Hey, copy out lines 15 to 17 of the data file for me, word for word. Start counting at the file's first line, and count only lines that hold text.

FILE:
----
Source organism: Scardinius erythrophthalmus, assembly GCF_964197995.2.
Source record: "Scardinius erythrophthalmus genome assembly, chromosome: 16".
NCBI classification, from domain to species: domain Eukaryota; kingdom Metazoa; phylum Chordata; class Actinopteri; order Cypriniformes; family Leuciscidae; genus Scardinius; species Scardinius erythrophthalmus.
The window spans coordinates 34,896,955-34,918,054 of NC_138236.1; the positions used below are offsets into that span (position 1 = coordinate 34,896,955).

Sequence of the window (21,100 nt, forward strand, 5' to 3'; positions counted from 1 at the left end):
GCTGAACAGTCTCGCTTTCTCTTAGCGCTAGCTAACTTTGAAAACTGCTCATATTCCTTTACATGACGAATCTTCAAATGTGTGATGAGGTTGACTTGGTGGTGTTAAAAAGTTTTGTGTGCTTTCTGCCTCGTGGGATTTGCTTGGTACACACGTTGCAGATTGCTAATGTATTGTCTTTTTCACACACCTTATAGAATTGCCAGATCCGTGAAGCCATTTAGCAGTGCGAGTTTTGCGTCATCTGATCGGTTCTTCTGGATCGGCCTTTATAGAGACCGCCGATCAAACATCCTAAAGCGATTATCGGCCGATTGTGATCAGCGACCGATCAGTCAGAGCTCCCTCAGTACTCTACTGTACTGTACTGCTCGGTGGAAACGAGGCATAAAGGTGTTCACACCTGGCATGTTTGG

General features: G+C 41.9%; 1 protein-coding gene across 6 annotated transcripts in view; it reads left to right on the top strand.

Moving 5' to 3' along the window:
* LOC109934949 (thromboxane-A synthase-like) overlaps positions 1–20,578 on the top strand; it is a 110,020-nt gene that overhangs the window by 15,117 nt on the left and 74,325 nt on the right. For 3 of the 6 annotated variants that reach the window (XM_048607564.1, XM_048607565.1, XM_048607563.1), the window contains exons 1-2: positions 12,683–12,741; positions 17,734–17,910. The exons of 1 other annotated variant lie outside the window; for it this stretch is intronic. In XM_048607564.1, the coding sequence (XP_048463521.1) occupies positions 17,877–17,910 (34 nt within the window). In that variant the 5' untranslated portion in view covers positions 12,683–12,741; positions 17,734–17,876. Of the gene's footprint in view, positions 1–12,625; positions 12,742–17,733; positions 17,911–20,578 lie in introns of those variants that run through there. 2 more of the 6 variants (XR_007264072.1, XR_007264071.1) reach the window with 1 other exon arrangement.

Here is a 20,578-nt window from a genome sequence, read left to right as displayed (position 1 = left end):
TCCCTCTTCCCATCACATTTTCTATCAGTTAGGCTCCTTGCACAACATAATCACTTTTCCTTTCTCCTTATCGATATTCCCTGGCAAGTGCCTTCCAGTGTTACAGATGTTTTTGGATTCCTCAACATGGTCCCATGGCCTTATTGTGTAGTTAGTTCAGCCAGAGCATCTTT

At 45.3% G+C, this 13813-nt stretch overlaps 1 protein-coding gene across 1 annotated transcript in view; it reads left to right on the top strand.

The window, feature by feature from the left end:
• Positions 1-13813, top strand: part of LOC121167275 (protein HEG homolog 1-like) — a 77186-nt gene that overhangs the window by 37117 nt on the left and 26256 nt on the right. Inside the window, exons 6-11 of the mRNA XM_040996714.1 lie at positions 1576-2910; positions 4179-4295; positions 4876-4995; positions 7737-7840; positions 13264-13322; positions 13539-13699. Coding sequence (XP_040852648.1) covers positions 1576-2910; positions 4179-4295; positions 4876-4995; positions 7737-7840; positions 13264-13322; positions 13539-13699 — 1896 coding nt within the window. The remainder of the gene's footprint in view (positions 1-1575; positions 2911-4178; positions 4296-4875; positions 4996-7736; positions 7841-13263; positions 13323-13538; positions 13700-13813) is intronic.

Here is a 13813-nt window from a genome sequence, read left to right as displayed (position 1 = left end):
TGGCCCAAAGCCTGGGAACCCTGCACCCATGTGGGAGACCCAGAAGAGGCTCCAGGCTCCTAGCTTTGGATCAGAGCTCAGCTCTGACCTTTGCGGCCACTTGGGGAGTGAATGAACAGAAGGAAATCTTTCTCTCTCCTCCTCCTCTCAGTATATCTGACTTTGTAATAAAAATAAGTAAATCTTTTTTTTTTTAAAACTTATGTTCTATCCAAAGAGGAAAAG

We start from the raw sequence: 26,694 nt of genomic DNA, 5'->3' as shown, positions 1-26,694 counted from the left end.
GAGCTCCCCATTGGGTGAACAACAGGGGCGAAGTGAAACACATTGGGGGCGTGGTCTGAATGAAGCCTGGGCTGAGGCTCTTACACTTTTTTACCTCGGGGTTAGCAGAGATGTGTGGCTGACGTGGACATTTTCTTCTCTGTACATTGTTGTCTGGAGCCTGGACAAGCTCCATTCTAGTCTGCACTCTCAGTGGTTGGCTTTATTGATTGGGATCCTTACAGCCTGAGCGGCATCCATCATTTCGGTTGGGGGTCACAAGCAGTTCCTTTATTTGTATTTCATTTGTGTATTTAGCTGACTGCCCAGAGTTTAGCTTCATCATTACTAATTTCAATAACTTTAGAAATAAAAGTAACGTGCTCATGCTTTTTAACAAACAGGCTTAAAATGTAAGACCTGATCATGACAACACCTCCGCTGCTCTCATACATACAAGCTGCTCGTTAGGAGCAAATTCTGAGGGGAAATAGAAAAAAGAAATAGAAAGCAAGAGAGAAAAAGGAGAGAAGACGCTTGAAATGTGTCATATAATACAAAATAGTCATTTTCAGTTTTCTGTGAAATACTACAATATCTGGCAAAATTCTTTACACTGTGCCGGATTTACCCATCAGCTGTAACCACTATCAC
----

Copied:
Here is a 13813-nt window from a genome sequence, read left to right as displayed (position 1 = left end):
TGGCCCAAAGCCTGGGAACCCTGCACCCATGTGGGAGACCCAGAAGAGGCTCCAGGCTCCTAGCTTTGGATCAGAGCTCAGCTCTGACCTTTGCGGCCACTTGGGGAGTGAATGAACAGAAGGAAATCTTTCTCTCTCCTCCTCCTCTCAGTATATCTGACTTTGTAATAAAAATAAGTAAATCTTTTTTTTTTTAAAACTTATGTTCTATCCAAAGAGGAAAAG

We start from the raw sequence: 26,694 nt of genomic DNA, 5'->3' as shown, positions 1-26,694 counted from the left end.